January 2nd is the official National Travel Pet Safety Day and in honor of that we are about to give you some ‘do’s’ and ‘don’t’s’ regarding hitting the road (or air) with your fur kids.
Let’s talk local travel first, then save the further travel for later in this post, shall we? Most people travel local with their pets. When you want to take your baby to the vet, groomer, or just across town for a play-date with your friends dog, you’ll want to follow these simple guidelines:
- Use a seat belt if you have a dog. You won’t want to use the human seat belt from your car (it won’t work very well) – But they make special ones just for dogs (here’s a link if you want to check it out further: Dog Seat Belt ) If you’re traveling with a cat, use a carrier. You never ever want your pet to be unrestrained in a moving vehicle. This can have devastating consequences if there is even a tiny fender-bender.
- Keep your windows UP when traveling in a car. If your dog just LOVES to stick his nose out the window and you feel your depriving him of one of life’s simplest pleasures, then only open the window enough to let his nose out.
- Don’t put your dog in the bed of a pick up. Even if he is restrained or crated. Don’t do it.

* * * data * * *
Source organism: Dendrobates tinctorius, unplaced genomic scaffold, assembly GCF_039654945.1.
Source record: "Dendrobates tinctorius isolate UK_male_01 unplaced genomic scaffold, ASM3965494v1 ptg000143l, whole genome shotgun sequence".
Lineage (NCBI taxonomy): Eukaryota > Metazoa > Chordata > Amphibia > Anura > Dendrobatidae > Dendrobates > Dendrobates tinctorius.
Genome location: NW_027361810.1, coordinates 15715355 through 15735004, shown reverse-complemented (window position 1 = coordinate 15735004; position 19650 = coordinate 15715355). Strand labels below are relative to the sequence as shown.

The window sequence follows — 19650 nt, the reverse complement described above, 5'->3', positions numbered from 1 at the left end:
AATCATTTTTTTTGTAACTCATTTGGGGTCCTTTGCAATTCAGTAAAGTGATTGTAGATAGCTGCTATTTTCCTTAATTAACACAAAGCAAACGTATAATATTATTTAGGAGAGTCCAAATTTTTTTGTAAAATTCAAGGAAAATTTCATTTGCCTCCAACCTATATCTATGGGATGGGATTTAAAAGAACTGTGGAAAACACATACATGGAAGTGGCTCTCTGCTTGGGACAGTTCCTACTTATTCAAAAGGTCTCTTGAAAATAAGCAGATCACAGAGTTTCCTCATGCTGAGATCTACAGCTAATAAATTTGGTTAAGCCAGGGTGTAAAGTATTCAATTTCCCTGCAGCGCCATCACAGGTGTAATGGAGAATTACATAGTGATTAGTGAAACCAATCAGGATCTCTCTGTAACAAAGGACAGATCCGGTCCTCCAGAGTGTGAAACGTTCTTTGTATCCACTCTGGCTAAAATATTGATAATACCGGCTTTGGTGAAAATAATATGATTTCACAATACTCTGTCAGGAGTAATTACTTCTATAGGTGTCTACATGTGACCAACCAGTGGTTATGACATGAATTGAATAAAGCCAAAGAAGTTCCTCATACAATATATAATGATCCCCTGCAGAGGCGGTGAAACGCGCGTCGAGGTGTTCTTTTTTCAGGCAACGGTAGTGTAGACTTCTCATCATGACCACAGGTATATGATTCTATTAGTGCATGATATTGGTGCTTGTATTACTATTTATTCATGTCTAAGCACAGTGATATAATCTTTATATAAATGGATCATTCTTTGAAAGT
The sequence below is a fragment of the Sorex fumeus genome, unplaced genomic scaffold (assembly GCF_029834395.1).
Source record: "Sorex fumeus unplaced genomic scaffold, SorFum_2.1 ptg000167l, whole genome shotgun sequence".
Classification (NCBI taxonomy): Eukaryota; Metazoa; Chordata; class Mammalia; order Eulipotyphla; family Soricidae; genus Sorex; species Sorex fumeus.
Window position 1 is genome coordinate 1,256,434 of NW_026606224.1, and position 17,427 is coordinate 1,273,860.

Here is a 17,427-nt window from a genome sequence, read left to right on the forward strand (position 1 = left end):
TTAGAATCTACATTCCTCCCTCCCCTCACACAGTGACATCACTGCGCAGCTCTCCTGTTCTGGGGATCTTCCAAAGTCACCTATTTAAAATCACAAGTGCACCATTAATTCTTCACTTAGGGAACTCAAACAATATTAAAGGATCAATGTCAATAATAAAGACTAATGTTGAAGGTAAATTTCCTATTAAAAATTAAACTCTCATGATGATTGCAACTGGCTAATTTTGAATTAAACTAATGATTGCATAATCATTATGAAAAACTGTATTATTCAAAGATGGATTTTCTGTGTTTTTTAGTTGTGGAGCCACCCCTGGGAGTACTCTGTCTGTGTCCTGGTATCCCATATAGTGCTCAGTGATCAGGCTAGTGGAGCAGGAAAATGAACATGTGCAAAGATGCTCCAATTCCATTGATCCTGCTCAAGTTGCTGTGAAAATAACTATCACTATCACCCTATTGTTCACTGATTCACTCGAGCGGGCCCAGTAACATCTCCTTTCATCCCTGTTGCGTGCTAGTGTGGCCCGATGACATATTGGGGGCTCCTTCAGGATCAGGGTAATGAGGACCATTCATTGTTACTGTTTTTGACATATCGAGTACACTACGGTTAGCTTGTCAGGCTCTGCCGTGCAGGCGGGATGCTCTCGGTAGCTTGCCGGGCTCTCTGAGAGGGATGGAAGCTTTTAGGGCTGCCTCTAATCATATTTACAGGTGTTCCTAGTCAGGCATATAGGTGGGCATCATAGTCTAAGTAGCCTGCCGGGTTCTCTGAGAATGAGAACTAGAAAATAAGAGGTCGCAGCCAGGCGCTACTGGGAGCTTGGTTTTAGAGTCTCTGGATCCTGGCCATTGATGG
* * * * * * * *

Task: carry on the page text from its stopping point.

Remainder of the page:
- Carry extra food and water provisions as a ‘just in case’ measure. You may never need them, but in the event you do, you’ll be glad you thought ahead.
- Carry a pet first aid kit in your glove box. Here’s another link: Pet First Aid Kit
Now let’s move on to trips of a bit larger scale. Sometimes you will want to take your pet on a vacation with you and there is air travel involved. (Of course, if you CAN’T take your pet on vacation – you can always call your most excellent pet sitter (The Pet Parlor) and they will will be happy to care for your pet while you’re on vacation. Thank you for letting me shamelessly plug, lol!) When thinking in terms of lengthier travel, you’ll want to consider:
- Make sure you’ve got all the proper documentation with you (pet files that include medical data, recent pictures, vaccination certificates, etc.)
- Check with the airline and get their specific guidelines for your pets travel. Don’t be shy about asking what their policies and procedures are when it comes to what your pet will be going through while traveling.
- Get a high quality carrier or crate to safely house your pet for travel.
- Remember to pack extra medications for your trip (even ones you only have to use occasionally)
- Get a health certificate within 10 days of travel, signed by a USDA-licensed veterinarian stating that the animal is healthy enough to travel by air and is
free of injury and disease.
- Temperature is important when traveling by air. Here is a great reference for pet travel from American Airlines that you can use a guide (of course, always check with the airline you’ve chosen to carry your pet) American Airlines Pet Travel Checklist
Traveling with your pet doesn’t have to be stressful for either of you. It can be a fun experience as long as you think ahead and prepare for your (and your pet’s) needs. Happy (and safe) travels!